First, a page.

Breaking News: Josefina and Dora Aren’t Related

In Elizabeth Medina’s article Dora the Explorer, Your “Average” Latina, she addresses the issue of Dora being “average”. Medina states that Dora is part of an “unspecified Latino culture”. This issue is also quite prominent in the American Girl book series about Josefina. In Josefina’s story we learn that she is Mexican-American, but the issue is that she is one girl representing all Latino cultures within the American Girl company. This issue of using the term “Latino” so casually is brought to our attention by Phillip Serrato as well. In his essay “Latino/a” from Keywords for Children’s Literature, Serrato brings up the issue of the classification “Latino” being too broad. Serrato calls Latino an “umbrella term” because of the many people who fall under it. He explains how the use of the word “Latino” is far too overgeneralized. This can clearly be seen in both Dora the television show and also in the Josefina book series. As Medina said in her article on Dora, the TV show “portrays the image of the Latino as one very generic group”. Dora’s background is never explicitly mentioned. There is no knowing of whether Dora has a Mexican, Costa Rican, Guatemalan, or Puerto Rican background. All we know is that she is “Latina” and because of this label she is given stereotypical Latina features: dark hair, dark eyes, and dark skin. Although we know Josefina’s background, she parallels with Dora by the fact that she is a token for all Latino/as within the whole American Girl company, just as Dora is a token for all Latino/as within her own single character. Overgeneralization is an issue because it creates ignorance of other cultures. What if all people who looked “white” were put into the same cultural box. Would a German-American girl then be depicted to be the same as an English-American or Russian-American girl? In this perspective, it makes it so much easier to understand how absurd the general use of “Latino/a” really is.dora-the-explorer

5 thoughts on “Breaking News: Josefina and Dora Aren’t Related”

  1. I can see these blanketing generalizations of the Latino/a culture by white Americans as being particularly harmful to the education of American girls, especially as many of the stereotypes associated with the Latino/a community are quite negative and demeaning, thereby skewing young children’s knowledge.

  2. I think you bring up a very interesting point about the term “Latino/a” being used to classify different groups of people. Another idea to consider and that makes me wonder, is if it is okay for other races to write about another culture if they have not experienced it? Would it be artificial to write about experiences that an author has only heard about or seen on television?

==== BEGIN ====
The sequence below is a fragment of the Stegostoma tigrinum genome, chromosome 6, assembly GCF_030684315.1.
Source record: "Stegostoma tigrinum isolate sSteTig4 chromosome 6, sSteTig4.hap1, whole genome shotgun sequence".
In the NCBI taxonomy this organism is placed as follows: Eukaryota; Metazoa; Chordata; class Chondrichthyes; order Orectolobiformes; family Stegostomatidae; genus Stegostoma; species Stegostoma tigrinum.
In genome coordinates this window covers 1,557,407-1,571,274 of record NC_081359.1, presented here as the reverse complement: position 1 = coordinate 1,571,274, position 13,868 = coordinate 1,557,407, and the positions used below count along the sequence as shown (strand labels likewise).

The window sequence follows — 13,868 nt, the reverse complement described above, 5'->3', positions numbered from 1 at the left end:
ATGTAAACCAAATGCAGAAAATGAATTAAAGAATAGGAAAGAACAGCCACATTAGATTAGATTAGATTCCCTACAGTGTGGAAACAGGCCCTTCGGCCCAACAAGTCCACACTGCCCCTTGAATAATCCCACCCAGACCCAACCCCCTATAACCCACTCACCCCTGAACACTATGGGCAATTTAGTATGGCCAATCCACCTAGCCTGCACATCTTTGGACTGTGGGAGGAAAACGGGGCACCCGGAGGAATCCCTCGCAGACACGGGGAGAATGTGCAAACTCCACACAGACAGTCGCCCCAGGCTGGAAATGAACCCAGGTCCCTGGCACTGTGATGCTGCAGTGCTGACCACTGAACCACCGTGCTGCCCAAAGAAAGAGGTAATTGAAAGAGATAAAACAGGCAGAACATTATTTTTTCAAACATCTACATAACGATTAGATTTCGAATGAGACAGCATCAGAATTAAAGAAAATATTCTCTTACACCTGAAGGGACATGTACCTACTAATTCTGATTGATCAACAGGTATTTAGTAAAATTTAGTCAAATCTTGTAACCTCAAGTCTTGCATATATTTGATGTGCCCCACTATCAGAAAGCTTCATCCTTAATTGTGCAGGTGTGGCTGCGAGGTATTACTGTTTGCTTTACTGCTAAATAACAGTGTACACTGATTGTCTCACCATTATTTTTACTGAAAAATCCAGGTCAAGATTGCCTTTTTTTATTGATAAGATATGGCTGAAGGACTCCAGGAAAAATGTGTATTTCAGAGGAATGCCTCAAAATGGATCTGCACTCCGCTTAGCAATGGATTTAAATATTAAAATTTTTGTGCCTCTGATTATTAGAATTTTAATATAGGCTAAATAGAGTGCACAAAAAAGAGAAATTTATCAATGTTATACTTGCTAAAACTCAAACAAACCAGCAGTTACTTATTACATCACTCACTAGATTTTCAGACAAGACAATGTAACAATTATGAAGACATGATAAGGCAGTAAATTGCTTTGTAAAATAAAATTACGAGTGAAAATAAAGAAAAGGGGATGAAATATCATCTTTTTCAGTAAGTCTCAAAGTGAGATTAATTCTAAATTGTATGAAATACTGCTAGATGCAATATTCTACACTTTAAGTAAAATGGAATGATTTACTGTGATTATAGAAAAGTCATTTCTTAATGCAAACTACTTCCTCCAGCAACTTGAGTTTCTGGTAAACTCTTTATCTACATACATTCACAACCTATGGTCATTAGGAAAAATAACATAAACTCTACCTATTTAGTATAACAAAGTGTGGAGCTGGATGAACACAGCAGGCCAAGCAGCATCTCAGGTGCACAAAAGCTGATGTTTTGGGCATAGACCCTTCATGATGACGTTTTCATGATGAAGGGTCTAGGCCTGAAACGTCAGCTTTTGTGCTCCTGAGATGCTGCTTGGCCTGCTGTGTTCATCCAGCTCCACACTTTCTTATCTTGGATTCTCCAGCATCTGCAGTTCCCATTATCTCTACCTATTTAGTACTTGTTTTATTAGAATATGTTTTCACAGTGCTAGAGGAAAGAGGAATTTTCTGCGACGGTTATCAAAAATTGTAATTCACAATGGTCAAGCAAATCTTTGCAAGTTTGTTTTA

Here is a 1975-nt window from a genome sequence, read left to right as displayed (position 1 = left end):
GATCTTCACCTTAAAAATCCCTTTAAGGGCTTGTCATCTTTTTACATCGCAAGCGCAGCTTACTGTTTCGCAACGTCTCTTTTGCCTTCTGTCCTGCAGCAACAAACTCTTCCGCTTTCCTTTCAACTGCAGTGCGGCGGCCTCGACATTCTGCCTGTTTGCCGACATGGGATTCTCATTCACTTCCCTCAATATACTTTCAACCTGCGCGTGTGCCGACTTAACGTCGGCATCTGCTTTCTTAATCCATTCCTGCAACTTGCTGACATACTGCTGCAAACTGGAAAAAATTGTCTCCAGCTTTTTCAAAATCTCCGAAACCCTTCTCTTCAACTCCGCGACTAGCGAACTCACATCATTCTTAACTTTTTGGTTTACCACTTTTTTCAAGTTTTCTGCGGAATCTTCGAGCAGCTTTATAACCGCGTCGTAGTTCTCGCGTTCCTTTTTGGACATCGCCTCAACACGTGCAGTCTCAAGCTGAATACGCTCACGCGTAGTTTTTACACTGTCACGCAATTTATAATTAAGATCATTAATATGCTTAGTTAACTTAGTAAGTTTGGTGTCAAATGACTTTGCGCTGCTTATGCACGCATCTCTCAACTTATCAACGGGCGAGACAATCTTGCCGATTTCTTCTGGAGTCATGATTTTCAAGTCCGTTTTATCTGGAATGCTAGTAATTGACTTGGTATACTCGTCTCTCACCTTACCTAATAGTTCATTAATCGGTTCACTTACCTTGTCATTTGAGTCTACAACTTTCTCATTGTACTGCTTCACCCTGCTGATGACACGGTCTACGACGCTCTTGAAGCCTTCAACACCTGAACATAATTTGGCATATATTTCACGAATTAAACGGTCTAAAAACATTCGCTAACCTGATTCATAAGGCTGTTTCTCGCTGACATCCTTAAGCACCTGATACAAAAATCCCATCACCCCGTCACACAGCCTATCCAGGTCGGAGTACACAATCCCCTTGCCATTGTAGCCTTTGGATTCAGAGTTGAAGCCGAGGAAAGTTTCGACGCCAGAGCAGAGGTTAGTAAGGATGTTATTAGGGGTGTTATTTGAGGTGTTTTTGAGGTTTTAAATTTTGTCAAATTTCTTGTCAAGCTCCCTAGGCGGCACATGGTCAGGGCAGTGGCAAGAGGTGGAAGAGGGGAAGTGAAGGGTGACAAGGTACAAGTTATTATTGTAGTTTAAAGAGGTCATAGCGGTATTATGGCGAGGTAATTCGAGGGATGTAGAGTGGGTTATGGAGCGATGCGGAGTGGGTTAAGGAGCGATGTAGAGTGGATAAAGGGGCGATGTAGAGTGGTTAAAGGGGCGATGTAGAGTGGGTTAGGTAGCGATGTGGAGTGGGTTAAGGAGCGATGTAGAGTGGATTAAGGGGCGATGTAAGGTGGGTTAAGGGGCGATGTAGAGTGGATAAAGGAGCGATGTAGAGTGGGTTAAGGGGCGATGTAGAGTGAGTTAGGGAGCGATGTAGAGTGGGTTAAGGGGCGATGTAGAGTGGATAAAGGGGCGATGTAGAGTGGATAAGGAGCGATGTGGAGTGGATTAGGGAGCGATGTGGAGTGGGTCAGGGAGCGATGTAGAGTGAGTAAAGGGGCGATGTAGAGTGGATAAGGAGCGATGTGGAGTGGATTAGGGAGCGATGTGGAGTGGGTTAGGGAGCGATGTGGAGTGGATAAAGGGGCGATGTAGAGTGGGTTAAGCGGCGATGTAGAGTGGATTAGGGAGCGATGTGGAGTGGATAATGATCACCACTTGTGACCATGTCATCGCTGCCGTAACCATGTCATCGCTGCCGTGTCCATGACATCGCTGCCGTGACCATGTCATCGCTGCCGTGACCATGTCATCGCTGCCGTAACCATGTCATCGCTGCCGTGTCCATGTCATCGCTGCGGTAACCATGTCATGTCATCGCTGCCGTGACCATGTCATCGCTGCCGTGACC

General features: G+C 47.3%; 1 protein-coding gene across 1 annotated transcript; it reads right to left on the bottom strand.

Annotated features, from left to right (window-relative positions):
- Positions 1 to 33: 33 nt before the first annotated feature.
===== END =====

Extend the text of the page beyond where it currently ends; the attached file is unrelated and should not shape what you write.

3. Your argument about overgeneralizing Latino/a girls that exists with both Josefina and Dora is very important. I think it is possible that it will prevent people from feeling a need to learn about each individual Latino/a culture when they have been grouped together in this way. Your point about putting “white” cultures in a box together is very interesting. Why aren’t these cultures represented together in the way that Latino/a one’s are?

  4. Thank you for posting.
    I think cultural generalizations should not be used. This is because there are so many different types of people and everyone is not the same. It’s just as simple as distinguishing a girl from a boy. Like girls would not like to be mistaken for boys and vice versa. Why? Because it’s very offensive. Just like gender identification, we can see this in society. An African American and an African are not the same. Someone of Puerto Rican descent and Mexican descent are not the same. They aren’t even geographically in the same area. We all have different cultures and practices and that should be recognized daily.

  5. I think you bring up a very interesting point that many people underestimate variability within a group of millions of people. Humans are highly variable, but many time people underestimate how different one person can be than another just because they are of the same race. This phenomenon is what perpetuates stereotypes, which are initiated by certain prejudices. Your blog post does a good job of explaining how one representation of a latina person does not indicate how the entire ethnic group behaves.

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